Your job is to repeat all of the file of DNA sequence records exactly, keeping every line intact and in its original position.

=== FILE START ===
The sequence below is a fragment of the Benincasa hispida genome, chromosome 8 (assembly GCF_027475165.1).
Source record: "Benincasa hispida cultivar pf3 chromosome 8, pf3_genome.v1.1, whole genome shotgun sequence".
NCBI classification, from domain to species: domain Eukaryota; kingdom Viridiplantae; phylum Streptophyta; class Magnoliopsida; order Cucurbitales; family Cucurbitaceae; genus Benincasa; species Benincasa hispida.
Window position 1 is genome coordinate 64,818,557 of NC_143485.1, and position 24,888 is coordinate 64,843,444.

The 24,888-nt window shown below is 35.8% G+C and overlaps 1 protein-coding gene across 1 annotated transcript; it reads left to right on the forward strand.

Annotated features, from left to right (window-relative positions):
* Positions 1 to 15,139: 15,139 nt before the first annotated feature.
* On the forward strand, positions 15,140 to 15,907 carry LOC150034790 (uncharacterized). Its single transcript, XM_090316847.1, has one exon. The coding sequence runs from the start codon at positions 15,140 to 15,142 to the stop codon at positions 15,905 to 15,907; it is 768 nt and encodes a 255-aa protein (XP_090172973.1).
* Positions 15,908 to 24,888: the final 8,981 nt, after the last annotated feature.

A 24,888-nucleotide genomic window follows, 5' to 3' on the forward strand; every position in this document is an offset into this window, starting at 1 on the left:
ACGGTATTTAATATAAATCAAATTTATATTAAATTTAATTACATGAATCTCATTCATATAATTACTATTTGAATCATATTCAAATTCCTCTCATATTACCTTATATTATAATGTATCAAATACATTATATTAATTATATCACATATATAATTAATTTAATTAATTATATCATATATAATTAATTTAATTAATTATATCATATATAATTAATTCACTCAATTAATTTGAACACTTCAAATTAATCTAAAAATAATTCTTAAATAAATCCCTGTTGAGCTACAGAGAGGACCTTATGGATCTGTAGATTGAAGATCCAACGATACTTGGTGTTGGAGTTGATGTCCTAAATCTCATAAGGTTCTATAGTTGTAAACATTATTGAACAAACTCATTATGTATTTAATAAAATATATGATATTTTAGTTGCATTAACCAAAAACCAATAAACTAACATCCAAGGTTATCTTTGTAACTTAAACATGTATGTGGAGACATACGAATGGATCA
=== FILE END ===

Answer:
The sequence below is a fragment of the Benincasa hispida genome, chromosome 8 (assembly GCF_027475165.1).
Source record: "Benincasa hispida cultivar pf3 chromosome 8, pf3_genome.v1.1, whole genome shotgun sequence".
NCBI classification, from domain to species: domain Eukaryota; kingdom Viridiplantae; phylum Streptophyta; class Magnoliopsida; order Cucurbitales; family Cucurbitaceae; genus Benincasa; species Benincasa hispida.
Window position 1 is genome coordinate 64,818,557 of NC_143485.1, and position 24,888 is coordinate 64,843,444.

The 24,888-nt window shown below is 35.8% G+C and overlaps 1 protein-coding gene across 1 annotated transcript; it reads left to right on the forward strand.

Annotated features, from left to right (window-relative positions):
* Positions 1 to 15,139: 15,139 nt before the first annotated feature.
* On the forward strand, positions 15,140 to 15,907 carry LOC150034790 (uncharacterized). Its single transcript, XM_090316847.1, has one exon. The coding sequence runs from the start codon at positions 15,140 to 15,142 to the stop codon at positions 15,905 to 15,907; it is 768 nt and encodes a 255-aa protein (XP_090172973.1).
* Positions 15,908 to 24,888: the final 8,981 nt, after the last annotated feature.

A 24,888-nucleotide genomic window follows, 5' to 3' on the forward strand; every position in this document is an offset into this window, starting at 1 on the left:
ACGGTATTTAATATAAATCAAATTTATATTAAATTTAATTACATGAATCTCATTCATATAATTACTATTTGAATCATATTCAAATTCCTCTCATATTACCTTATATTATAATGTATCAAATACATTATATTAATTATATCACATATATAATTAATTTAATTAATTATATCATATATAATTAATTTAATTAATTATATCATATATAATTAATTCACTCAATTAATTTGAACACTTCAAATTAATCTAAAAATAATTCTTAAATAAATCCCTGTTGAGCTACAGAGAGGACCTTATGGATCTGTAGATTGAAGATCCAACGATACTTGGTGTTGGAGTTGATGTCCTAAATCTCATAAGGTTCTATAGTTGTAAACATTATTGAACAAACTCATTATGTATTTAATAAAATATATGATATTTTAGTTGCATTAACCAAAAACCAATAAACTAACATCCAAGGTTATCTTTGTAACTTAAACATGTATGTGGAGACATACGAATGGATCA